Anonymous said...

Who's big idea was it to seat Dion at the back of the room for yesterdays caucus Christmas party?
A disgrace!!!!

The Mound of Sound said...

How do you know that's not where Dion wished to be? Until you know, save the exclamation marks and your keyboard.

Anonymous said...

The Liberal party cannot continue to concede the low ground to the Conservatives and hope to win control of the government. Until we have a leader who is prepared to get down into the gutter with Stephen Harper and return smear for smear and lie for lie the Tories will always have an edge. In our Carl Rove inspired political atmosphere, nice politicians finish last. Dion was a nice politician who would have made an excellent Prime Minister had voters been able to see through the slime the Conservative marketing machine coated him with. It is to be hoped that Ignatieff is a tougher bird.

Dennis Hollingsworth said...

Beautifully written & brilliantly composed Mound … a NEW Draft Plan for the Liberal Party of Canada.

This piece represents the the WIN / WIN narrative that plays to the very best interests of the Canadian citizenry.

Seasons Greetings !!!

Anonymous said...

I think that there will be two narratives to what Stephane Dion did for Canada and its peoples.

One is that he failed us by allowing the Harper conservative juggernaut to start the dismantling of Canada. His weakness was manifold: he failed to tame down the adversarial forces in his own party; he failed to see the urgency of modernizing his party in order to render it competitive in today's environment; he did not foresee the ruthlessness with which Harper would go about implementing his agenda until it was too late. He did say Harper was "scary" towards the end, but by then the public was for the most part so completely mesmerized by Harper's viciously personal attack ads that not many were prepared to listen. Still, ordinary citizens do not have the tools that Mr. Dion and his team had at their disposal to fight for the well-being of their country. So, yes, Stephane Dion failed us.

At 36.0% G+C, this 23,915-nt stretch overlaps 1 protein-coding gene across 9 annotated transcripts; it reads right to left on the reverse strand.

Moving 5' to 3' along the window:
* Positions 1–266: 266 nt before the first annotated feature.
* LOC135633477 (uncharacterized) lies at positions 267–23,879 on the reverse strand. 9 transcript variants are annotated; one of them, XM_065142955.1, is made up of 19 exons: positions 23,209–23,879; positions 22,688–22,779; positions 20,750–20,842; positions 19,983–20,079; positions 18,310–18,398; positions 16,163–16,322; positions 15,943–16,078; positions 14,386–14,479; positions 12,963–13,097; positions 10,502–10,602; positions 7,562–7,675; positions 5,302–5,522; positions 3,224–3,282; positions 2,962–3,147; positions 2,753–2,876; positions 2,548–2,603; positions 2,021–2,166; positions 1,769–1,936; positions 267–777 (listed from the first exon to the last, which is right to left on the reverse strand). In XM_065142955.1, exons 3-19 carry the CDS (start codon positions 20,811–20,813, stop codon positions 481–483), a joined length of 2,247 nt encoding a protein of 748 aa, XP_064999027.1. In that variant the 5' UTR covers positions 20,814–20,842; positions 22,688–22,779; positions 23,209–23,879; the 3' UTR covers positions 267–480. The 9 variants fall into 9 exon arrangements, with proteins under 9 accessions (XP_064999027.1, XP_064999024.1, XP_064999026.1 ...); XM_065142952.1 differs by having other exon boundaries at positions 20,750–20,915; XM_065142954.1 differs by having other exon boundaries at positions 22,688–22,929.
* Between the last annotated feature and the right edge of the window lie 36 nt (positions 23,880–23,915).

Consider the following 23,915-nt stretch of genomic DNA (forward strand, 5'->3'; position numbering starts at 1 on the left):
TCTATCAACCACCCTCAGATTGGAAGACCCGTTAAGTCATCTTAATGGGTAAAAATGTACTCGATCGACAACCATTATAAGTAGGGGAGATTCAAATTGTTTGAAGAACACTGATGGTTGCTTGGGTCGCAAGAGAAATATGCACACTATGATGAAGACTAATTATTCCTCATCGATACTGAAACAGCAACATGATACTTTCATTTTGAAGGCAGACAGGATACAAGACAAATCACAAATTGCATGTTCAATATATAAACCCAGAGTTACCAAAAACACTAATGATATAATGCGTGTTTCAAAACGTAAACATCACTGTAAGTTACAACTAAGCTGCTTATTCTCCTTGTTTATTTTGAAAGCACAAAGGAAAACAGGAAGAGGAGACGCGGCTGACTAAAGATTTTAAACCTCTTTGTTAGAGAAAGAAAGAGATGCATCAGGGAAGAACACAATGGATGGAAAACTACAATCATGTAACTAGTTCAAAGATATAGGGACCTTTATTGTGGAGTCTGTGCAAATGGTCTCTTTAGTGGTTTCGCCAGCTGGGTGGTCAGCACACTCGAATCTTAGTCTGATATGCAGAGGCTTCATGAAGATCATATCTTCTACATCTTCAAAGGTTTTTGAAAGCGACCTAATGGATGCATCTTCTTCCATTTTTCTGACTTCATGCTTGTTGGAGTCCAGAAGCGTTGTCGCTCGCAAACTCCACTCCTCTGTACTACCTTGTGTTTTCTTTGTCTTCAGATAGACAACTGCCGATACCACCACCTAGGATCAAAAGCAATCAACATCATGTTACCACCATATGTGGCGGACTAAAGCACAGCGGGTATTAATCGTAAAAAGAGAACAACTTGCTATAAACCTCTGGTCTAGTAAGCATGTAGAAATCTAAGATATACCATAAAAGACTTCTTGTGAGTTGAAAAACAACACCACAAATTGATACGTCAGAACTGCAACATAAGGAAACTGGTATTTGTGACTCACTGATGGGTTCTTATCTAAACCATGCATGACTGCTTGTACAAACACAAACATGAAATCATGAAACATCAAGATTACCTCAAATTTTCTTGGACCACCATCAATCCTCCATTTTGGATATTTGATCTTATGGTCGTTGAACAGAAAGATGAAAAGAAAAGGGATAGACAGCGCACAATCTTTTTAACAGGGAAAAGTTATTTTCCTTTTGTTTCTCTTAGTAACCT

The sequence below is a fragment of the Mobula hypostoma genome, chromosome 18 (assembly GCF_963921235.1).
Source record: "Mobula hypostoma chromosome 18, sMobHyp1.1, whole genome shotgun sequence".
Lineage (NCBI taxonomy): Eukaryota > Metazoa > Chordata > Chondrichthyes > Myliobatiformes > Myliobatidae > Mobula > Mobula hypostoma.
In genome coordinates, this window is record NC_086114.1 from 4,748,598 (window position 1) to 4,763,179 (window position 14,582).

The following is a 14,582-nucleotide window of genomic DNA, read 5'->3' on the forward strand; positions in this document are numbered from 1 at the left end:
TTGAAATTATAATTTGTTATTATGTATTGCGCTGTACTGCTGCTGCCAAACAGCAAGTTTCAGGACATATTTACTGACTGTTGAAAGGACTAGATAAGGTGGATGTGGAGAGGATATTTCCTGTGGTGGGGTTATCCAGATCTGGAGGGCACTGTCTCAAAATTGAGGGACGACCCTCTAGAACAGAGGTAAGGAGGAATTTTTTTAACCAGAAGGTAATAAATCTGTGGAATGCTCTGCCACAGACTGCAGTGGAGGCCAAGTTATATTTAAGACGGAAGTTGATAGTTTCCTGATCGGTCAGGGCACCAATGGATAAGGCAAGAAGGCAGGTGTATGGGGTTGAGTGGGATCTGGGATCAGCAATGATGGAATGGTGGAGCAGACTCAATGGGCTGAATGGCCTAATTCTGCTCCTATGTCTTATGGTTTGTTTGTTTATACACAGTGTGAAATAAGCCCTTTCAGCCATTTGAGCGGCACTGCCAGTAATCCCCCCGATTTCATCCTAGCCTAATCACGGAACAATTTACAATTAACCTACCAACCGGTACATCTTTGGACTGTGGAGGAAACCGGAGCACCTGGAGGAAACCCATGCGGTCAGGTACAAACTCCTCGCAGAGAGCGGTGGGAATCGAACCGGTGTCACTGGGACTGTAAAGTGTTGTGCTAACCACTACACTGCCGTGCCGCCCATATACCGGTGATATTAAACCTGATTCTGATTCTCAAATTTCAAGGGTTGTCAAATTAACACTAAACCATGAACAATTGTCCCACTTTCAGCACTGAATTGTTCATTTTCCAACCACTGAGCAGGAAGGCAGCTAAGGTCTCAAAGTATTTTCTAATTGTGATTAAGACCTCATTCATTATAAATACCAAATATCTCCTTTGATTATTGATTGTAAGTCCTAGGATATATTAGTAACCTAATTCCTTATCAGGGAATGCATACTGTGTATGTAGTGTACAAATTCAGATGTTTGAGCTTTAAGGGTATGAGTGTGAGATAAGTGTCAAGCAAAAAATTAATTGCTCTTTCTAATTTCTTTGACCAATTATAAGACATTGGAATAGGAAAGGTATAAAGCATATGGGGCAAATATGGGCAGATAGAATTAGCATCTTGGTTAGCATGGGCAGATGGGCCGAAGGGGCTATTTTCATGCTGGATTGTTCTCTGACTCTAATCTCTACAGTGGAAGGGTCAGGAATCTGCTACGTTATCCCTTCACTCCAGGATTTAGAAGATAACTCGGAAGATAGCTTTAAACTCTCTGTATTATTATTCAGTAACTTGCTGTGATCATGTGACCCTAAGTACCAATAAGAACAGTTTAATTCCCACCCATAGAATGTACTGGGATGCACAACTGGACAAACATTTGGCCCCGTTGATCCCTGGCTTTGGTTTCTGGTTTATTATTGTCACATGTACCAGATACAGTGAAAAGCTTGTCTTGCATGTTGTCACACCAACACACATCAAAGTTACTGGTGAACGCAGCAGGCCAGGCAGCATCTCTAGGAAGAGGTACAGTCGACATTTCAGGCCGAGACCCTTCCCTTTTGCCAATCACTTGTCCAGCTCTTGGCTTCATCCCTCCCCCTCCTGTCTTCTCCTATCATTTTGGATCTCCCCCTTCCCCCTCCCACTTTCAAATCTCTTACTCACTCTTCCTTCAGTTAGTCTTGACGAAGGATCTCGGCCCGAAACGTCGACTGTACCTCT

On the other hand, he has worked tirelessly for Canadian unity and the environment. And most notably, in a show of resolve and determination, during these last fews weeks, banding together with the other two leaders Duceppe and Layton, he managed to stop the Harper juggernaut dead in its tracks. And it was just awesome! For that, I shall always be grateful to Stephane Dion.

The Mound of Sound said...

Doz, I sincerely hope you'll rethink your cynicism. The solution isn't to get down into the gutter with Harper. What can that achieve but trying to out-bully the bully? It's not necessary to "go low" to take down Harper and, quite frankly, I think Canadians are tired of his neo-con/Rovian ways. Steve has had a free ride for far too long and he can be handily defeated on his record and his policies (or lack of them). I think a majority of Canadians would be all too happy to reach out to a viable alternative to Harper and his ways.

Anonymous said...

Pretty good read! Although...I'm pretty sure that middle of the road Canadians, you know, the ones who actually decide elections would feel comfortable with either Harper of Ignatief. If the Libs were to win the next election with MI I'd probably be a little pissed until about noon the next day and then I'd start to focus on my day, which is the way I like my politics. Hard core partisans dont see it that way, but, they are not the ones that decide elections...and I like my politics that way too. billg